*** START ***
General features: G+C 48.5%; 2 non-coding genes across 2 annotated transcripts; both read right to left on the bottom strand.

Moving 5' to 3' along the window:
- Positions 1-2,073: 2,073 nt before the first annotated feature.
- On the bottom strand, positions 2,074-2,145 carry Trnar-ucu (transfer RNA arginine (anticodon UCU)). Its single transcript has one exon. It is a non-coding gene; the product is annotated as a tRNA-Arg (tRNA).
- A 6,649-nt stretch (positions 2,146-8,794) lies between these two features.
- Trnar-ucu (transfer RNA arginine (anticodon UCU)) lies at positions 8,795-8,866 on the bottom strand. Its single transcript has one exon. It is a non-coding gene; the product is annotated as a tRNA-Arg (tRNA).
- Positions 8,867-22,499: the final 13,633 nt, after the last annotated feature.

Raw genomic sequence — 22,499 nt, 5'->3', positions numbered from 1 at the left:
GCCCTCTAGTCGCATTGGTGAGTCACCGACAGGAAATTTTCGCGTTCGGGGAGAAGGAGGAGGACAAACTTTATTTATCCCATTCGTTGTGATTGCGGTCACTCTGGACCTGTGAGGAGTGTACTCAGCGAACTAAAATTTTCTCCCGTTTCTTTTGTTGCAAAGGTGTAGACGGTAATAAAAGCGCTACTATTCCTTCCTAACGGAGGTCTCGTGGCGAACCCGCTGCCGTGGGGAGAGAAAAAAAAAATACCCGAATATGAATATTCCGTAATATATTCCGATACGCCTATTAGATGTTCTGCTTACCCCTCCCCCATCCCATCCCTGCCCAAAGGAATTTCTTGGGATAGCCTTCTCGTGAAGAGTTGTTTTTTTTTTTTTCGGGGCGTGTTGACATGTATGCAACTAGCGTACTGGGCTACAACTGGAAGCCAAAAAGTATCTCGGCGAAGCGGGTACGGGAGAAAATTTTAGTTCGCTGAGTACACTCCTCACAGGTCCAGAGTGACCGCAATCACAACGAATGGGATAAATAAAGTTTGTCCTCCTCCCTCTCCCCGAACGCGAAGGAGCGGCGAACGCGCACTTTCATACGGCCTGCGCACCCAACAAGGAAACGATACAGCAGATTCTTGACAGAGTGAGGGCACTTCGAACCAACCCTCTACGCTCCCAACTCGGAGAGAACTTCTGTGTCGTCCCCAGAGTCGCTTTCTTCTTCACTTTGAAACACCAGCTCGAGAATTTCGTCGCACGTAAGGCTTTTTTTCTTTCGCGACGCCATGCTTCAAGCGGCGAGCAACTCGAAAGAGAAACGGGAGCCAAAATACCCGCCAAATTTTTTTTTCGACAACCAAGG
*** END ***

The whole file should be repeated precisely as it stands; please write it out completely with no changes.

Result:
General features: G+C 48.5%; 2 non-coding genes across 2 annotated transcripts; both read right to left on the bottom strand.

Moving 5' to 3' along the window:
- Positions 1-2,073: 2,073 nt before the first annotated feature.
- On the bottom strand, positions 2,074-2,145 carry Trnar-ucu (transfer RNA arginine (anticodon UCU)). Its single transcript has one exon. It is a non-coding gene; the product is annotated as a tRNA-Arg (tRNA).
- A 6,649-nt stretch (positions 2,146-8,794) lies between these two features.
- Trnar-ucu (transfer RNA arginine (anticodon UCU)) lies at positions 8,795-8,866 on the bottom strand. Its single transcript has one exon. It is a non-coding gene; the product is annotated as a tRNA-Arg (tRNA).
- Positions 8,867-22,499: the final 13,633 nt, after the last annotated feature.

Raw genomic sequence — 22,499 nt, 5'->3', positions numbered from 1 at the left:
GCCCTCTAGTCGCATTGGTGAGTCACCGACAGGAAATTTTCGCGTTCGGGGAGAAGGAGGAGGACAAACTTTATTTATCCCATTCGTTGTGATTGCGGTCACTCTGGACCTGTGAGGAGTGTACTCAGCGAACTAAAATTTTCTCCCGTTTCTTTTGTTGCAAAGGTGTAGACGGTAATAAAAGCGCTACTATTCCTTCCTAACGGAGGTCTCGTGGCGAACCCGCTGCCGTGGGGAGAGAAAAAAAAAATACCCGAATATGAATATTCCGTAATATATTCCGATACGCCTATTAGATGTTCTGCTTACCCCTCCCCCATCCCATCCCTGCCCAAAGGAATTTCTTGGGATAGCCTTCTCGTGAAGAGTTGTTTTTTTTTTTTTCGGGGCGTGTTGACATGTATGCAACTAGCGTACTGGGCTACAACTGGAAGCCAAAAAGTATCTCGGCGAAGCGGGTACGGGAGAAAATTTTAGTTCGCTGAGTACACTCCTCACAGGTCCAGAGTGACCGCAATCACAACGAATGGGATAAATAAAGTTTGTCCTCCTCCCTCTCCCCGAACGCGAAGGAGCGGCGAACGCGCACTTTCATACGGCCTGCGCACCCAACAAGGAAACGATACAGCAGATTCTTGACAGAGTGAGGGCACTTCGAACCAACCCTCTACGCTCCCAACTCGGAGAGAACTTCTGTGTCGTCCCCAGAGTCGCTTTCTTCTTCACTTTGAAACACCAGCTCGAGAATTTCGTCGCACGTAAGGCTTTTTTTCTTTCGCGACGCCATGCTTCAAGCGGCGAGCAACTCGAAAGAGAAACGGGAGCCAAAATACCCGCCAAATTTTTTTTTCGACAACCAAGG